Rio de Janeiro became the monumental, picturesque city it is today through a centuries-long process of radical architectural and environmental transformation. A new digital atlas, imagineRio, reveals how the city’s urban evolution has unfolded from its 16th century roots to the present day. “Rio’s current geography is far different from its past, as city planners literally moved mountains, remade beaches, demolished neighborhoods, and constructed new buildings where there was once just water,” explained a Getty Foundation press release about the project. “imagineRio reveals hundreds of years of human intervention responsible for the metropolis’ iconic vistas and invites users to explore its history.”
The site integrates thousands of historical photographs, architectural plans, and drawings and paintings of Rio’s cityscape with an interactive map and 3D geolocation technology. The wide variety of aerial, elevated, and street-level views allow users to reconstruct the city’s dynamic expansion block by block, and to trace the development of iconic sites like Christ the Redeemer on Corcovado Mountain and Copacabana Beach. imagineRio’s extensive search filters and interactive mapping system offer scholars and the general public alike the opportunity to study the growth of South America’s third-largest metropolis over time.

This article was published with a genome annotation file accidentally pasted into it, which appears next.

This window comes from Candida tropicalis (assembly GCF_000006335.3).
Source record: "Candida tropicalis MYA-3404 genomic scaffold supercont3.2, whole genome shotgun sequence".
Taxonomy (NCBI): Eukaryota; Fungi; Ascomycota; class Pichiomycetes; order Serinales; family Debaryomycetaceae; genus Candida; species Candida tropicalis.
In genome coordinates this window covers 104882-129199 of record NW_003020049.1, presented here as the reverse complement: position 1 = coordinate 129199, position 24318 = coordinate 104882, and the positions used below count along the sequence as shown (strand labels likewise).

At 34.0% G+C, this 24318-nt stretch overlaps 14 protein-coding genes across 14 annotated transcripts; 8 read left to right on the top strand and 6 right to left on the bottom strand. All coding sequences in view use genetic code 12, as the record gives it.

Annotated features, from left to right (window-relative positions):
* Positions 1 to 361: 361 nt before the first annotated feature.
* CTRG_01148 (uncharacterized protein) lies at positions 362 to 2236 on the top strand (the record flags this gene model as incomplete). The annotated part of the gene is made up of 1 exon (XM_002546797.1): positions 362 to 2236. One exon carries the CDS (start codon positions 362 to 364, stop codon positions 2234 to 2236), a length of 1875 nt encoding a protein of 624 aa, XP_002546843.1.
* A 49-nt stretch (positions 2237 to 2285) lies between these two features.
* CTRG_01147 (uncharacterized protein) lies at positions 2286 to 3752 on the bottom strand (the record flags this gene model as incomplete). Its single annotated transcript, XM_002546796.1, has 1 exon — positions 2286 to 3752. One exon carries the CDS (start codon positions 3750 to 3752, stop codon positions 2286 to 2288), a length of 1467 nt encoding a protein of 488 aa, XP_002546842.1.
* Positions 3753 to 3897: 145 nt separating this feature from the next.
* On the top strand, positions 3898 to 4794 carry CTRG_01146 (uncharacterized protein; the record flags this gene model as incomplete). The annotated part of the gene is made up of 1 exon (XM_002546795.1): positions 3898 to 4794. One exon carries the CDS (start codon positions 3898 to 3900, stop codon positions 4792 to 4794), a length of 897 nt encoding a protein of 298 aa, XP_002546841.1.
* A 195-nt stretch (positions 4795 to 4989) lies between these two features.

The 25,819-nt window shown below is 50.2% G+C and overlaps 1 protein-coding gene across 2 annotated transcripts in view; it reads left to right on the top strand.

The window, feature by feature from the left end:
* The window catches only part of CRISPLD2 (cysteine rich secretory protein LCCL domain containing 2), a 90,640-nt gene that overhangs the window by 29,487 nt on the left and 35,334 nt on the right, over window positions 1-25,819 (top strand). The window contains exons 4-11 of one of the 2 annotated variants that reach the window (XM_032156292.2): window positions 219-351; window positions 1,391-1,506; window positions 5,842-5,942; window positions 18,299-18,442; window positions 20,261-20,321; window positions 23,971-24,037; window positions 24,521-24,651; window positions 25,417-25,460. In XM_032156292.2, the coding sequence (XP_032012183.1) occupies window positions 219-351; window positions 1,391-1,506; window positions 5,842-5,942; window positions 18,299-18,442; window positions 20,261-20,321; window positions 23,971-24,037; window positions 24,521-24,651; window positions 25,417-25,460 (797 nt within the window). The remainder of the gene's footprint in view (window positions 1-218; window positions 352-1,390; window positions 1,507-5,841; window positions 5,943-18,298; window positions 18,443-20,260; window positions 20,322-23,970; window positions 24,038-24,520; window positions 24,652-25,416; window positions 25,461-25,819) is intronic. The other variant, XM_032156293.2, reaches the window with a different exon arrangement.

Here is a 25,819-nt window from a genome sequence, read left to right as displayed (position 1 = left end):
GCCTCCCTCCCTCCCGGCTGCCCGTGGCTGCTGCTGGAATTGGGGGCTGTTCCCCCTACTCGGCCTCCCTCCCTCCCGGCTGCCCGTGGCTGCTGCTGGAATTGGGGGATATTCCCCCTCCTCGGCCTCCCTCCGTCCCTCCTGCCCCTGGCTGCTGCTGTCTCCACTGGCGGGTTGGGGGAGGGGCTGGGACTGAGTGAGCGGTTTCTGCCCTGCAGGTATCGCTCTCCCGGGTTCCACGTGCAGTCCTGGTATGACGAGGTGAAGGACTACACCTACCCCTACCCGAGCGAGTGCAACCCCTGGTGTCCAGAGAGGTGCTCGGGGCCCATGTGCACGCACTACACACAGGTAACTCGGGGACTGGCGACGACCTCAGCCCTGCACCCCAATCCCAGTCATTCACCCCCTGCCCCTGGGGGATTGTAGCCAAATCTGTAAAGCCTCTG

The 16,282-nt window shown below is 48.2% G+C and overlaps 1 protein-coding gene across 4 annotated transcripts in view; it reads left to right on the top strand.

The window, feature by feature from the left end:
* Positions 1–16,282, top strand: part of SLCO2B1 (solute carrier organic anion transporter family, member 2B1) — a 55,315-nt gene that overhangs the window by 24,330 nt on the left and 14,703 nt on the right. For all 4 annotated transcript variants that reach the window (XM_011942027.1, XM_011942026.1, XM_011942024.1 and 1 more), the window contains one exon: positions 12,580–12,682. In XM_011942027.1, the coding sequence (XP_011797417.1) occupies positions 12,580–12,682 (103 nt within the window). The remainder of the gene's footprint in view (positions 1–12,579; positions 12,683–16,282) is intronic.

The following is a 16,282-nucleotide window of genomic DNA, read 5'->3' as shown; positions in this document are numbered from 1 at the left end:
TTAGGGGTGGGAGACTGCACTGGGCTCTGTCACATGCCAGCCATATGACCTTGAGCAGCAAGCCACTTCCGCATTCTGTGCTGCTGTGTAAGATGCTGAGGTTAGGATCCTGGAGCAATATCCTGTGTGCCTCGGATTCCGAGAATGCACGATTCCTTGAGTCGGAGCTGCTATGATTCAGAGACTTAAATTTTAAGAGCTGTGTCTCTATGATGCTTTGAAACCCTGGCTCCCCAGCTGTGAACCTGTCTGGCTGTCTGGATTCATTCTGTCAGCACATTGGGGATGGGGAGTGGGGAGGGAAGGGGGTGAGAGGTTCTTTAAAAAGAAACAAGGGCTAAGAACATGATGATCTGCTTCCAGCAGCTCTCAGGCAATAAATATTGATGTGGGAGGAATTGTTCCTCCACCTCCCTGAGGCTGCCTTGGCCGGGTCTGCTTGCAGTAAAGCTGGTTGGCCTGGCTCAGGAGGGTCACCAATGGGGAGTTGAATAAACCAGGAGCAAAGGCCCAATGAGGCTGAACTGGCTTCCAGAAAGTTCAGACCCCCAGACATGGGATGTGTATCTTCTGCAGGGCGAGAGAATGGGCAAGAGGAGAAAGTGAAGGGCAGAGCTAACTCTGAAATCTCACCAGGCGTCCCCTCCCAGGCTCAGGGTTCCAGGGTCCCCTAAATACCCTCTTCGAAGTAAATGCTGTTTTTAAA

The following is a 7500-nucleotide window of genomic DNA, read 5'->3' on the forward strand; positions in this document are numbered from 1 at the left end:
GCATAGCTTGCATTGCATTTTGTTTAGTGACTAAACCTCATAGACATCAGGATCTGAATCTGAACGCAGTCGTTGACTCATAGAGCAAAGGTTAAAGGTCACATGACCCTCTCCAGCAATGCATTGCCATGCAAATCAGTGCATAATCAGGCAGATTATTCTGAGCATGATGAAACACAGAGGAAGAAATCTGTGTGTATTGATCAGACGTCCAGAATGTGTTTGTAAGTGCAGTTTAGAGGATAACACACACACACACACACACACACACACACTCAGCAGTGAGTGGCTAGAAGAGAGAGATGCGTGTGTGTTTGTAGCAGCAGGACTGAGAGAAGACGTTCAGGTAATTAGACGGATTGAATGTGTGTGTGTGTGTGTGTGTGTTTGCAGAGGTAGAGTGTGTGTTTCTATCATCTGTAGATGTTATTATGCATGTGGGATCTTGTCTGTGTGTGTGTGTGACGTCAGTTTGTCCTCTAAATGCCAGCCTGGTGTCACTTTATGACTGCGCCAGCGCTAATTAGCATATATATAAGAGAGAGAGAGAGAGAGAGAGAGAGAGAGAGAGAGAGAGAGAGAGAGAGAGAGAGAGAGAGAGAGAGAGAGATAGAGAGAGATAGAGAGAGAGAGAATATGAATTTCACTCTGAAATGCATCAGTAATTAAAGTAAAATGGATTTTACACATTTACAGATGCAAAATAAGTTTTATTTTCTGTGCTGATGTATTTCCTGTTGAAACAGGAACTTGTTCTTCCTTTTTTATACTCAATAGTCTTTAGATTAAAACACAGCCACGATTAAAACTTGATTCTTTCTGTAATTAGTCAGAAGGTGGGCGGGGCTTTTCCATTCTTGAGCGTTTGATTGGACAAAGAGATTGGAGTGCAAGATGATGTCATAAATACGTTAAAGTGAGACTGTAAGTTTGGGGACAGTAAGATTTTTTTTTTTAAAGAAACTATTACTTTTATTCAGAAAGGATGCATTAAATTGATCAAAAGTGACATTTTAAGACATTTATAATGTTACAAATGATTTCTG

The project was initially developed by Rice University professors Farès el-Dahdah and Alida C. Metcalf in collaboration with the institution’s Center for Research Computing and Spatial Studies Lab, as well as Axis Maps. The team also partnered with the Instituto Moreira Salles (IMS), which contributed a cache of some 3,000 geolocated photographs of Rio’s cityscapes from the 19th and 20th centuries. The images include snaps by important local photographers like Marc Ferrez and Augusto Malta. “imagineRio allows users to peer over the shoulders of some of Brazil’s most celebrated photographers as they captured a city changing before their eyes,” Sergio Burgi, head of photography at IMS, explained in the press release. “The platform’s new 3D integration transforms these photographs from singular, flat images into a tapestry of interactive moments.”
The Getty Foundation funded the project through its Digital Art History initiative, which seeks to introduce cutting-edge technologies to art historical research. But the project’s experimental, multidisciplinary reach could also be of use to urban planners, literary scholars, cartographers, architects, historians, and others.
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